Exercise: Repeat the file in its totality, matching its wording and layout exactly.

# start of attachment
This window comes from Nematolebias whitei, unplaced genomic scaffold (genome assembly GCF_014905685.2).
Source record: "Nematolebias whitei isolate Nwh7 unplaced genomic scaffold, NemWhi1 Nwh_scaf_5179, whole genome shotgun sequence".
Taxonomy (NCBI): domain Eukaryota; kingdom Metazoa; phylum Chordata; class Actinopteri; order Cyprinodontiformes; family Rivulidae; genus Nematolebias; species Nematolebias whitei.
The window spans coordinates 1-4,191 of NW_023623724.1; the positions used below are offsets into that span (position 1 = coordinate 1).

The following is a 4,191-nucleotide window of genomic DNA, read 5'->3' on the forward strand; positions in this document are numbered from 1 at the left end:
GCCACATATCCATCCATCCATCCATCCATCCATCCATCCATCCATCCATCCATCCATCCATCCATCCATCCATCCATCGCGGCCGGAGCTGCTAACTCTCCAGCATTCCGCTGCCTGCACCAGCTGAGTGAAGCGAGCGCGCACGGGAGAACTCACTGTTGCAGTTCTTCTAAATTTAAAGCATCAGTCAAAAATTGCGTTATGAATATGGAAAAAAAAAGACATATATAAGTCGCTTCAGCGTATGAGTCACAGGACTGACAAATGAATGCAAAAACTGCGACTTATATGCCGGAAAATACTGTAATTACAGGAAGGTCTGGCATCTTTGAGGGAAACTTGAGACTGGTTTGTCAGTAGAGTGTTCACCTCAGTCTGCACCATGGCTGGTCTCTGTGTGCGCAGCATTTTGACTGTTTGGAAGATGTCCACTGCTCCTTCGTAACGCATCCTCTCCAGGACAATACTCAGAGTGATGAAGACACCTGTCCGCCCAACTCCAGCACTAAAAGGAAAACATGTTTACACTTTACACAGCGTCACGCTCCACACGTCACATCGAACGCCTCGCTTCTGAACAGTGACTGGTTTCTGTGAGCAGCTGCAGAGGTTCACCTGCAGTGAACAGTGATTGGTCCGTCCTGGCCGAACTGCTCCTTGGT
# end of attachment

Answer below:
This window comes from Nematolebias whitei, unplaced genomic scaffold (genome assembly GCF_014905685.2).
Source record: "Nematolebias whitei isolate Nwh7 unplaced genomic scaffold, NemWhi1 Nwh_scaf_5179, whole genome shotgun sequence".
Taxonomy (NCBI): domain Eukaryota; kingdom Metazoa; phylum Chordata; class Actinopteri; order Cyprinodontiformes; family Rivulidae; genus Nematolebias; species Nematolebias whitei.
The window spans coordinates 1-4,191 of NW_023623724.1; the positions used below are offsets into that span (position 1 = coordinate 1).

The following is a 4,191-nucleotide window of genomic DNA, read 5'->3' on the forward strand; positions in this document are numbered from 1 at the left end:
GCCACATATCCATCCATCCATCCATCCATCCATCCATCCATCCATCCATCCATCCATCCATCCATCCATCCATCCATCGCGGCCGGAGCTGCTAACTCTCCAGCATTCCGCTGCCTGCACCAGCTGAGTGAAGCGAGCGCGCACGGGAGAACTCACTGTTGCAGTTCTTCTAAATTTAAAGCATCAGTCAAAAATTGCGTTATGAATATGGAAAAAAAAAGACATATATAAGTCGCTTCAGCGTATGAGTCACAGGACTGACAAATGAATGCAAAAACTGCGACTTATATGCCGGAAAATACTGTAATTACAGGAAGGTCTGGCATCTTTGAGGGAAACTTGAGACTGGTTTGTCAGTAGAGTGTTCACCTCAGTCTGCACCATGGCTGGTCTCTGTGTGCGCAGCATTTTGACTGTTTGGAAGATGTCCACTGCTCCTTCGTAACGCATCCTCTCCAGGACAATACTCAGAGTGATGAAGACACCTGTCCGCCCAACTCCAGCACTAAAAGGAAAACATGTTTACACTTTACACAGCGTCACGCTCCACACGTCACATCGAACGCCTCGCTTCTGAACAGTGACTGGTTTCTGTGAGCAGCTGCAGAGGTTCACCTGCAGTGAACAGTGATTGGTCCGTCCTGGCCGAACTGCTCCTTGGT